Our goal is ambitious: We hope to ensure that every mother everywhere has access to quality, respectful, and equitable maternity care. That could take many years, many lifetimes—but we are getting closer to that goal. Since I became a mom, the global figures have dropped from 530,000 estimated girls and women who die from pregnancy and childbirth complications to 303,000. That’s quite a jump in a relatively short amount of time. We hope to see those numbers come down more, yet right now is a very precarious time, with women’s health care being taken away and so many options being closed. That’s true even in the District of Columbia, where hospital closures are forcing women outside of the health system. And, all too often it's the women who need the care the most who are left in the dark about the closures, and where to find alternatives.

That urgency is a big motivator for us, and that’s why advocacy is such an important track for us right now. There’s an appetite for it, and there are a record number of maternity-focused pieces of legislation nationally. Globally is a little bit trickier right now, however, we’re also interested in global opportunities that we’ve been exploring in Guatemala, Haiti, and Tanzania.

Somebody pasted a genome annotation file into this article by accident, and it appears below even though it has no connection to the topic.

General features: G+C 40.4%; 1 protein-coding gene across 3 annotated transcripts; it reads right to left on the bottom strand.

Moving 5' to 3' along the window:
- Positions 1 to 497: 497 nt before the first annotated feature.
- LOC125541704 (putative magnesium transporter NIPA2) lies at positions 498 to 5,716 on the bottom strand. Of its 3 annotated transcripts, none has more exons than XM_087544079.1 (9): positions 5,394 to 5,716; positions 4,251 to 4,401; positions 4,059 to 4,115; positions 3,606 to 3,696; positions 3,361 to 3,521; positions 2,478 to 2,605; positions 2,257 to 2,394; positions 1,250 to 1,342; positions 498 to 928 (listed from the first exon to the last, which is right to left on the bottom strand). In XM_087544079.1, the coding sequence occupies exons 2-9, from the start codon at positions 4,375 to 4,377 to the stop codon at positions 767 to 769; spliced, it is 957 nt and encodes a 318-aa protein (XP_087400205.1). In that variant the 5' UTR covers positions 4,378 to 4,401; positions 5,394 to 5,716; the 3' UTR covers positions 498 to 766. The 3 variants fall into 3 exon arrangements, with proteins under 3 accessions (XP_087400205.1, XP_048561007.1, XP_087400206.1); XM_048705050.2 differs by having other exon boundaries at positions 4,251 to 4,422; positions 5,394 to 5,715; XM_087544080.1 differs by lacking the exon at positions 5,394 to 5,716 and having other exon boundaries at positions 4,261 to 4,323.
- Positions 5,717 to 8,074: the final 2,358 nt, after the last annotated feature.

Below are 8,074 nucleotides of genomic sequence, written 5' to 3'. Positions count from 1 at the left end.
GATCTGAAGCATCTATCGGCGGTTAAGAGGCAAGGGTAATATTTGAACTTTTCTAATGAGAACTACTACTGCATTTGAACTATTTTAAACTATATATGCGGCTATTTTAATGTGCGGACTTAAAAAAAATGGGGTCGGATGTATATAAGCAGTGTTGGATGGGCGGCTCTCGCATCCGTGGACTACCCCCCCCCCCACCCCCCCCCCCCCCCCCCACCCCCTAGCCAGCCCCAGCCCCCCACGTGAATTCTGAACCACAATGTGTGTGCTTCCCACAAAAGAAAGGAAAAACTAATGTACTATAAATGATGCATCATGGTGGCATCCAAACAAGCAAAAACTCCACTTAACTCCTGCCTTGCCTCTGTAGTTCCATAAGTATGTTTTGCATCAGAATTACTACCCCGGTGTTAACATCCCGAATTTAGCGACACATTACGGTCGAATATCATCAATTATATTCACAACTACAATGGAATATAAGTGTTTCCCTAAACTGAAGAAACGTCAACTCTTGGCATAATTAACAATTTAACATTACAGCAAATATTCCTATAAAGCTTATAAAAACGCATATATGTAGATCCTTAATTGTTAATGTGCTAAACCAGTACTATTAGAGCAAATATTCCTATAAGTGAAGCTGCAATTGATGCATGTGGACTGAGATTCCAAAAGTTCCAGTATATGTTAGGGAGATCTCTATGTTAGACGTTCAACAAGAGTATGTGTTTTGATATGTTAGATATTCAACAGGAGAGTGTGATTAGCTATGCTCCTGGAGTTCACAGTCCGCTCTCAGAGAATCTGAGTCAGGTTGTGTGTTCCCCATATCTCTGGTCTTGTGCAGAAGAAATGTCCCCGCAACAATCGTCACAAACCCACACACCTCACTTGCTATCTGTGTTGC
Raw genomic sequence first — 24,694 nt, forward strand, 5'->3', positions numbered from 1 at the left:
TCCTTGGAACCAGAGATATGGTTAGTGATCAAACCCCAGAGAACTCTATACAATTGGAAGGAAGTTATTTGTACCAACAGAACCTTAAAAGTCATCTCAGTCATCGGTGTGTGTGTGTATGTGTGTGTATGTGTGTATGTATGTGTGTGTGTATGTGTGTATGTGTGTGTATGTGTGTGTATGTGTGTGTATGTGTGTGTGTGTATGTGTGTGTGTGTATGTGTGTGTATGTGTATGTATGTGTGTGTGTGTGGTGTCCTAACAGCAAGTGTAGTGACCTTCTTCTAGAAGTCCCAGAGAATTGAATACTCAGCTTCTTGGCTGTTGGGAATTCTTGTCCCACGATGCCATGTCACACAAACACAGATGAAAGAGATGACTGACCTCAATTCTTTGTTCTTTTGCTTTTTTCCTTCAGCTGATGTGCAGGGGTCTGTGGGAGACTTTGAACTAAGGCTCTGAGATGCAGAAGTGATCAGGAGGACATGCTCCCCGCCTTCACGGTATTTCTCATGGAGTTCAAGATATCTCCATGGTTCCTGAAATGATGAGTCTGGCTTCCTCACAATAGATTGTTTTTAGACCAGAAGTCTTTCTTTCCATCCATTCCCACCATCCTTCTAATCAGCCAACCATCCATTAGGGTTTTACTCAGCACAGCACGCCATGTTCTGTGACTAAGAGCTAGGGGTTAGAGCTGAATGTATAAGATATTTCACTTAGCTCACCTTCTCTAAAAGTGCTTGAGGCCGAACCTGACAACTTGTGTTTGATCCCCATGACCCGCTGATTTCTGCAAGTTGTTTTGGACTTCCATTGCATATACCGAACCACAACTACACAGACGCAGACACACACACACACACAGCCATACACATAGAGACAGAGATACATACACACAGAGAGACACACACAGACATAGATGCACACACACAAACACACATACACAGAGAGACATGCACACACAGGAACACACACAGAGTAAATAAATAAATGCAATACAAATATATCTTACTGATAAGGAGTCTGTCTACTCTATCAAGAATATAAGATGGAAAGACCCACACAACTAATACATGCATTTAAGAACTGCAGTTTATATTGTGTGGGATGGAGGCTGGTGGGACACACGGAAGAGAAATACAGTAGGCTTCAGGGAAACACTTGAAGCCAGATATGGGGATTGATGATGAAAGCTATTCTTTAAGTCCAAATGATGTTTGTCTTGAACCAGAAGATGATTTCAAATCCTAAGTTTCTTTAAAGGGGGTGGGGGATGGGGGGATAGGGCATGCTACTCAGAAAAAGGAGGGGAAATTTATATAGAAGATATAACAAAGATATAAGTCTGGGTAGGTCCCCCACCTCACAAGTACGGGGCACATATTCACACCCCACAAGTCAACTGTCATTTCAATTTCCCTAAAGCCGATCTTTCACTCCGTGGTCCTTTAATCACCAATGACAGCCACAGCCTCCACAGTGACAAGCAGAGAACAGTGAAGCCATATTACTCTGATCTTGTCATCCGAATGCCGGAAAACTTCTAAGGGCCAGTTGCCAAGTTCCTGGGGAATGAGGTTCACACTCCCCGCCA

When you set out to get your MPH, did you know what you wanted to do with the degree when you graduated? Has it proved valuable?

I’d been doing a lot of advocacy around public health prior to doing maternal health—smoking cessation and prevention was a big focus of mine in my early 20s. When I became a mom, it led me to maternal health. The public health degree was just the next step in the advocacy work I’d been doing on maternal health and HIV/AIDS with international groups like CARE, One, and others. They all advised me that an MPH was the best path to what I wanted to accomplish, and I would say that was very true.

I went back to school for my undergrad as well, and I think there’s a lot of fear and trepidation around going back to school once you are an adult … but Mailman’s MPH program requires life experience before people can enter the program, so you have people of all ages from all over the world—which is really exciting. I was on the family health track, the more flexible track for a mom with young children. If I’d done the global health program at the time, I would have had to do a practicum for 6 months abroad, and that wasn’t feasible as a mom of young children. But academia has changed, with lots of great remote learning options for moms.

 

This interview has been lightly edited for length and clarity.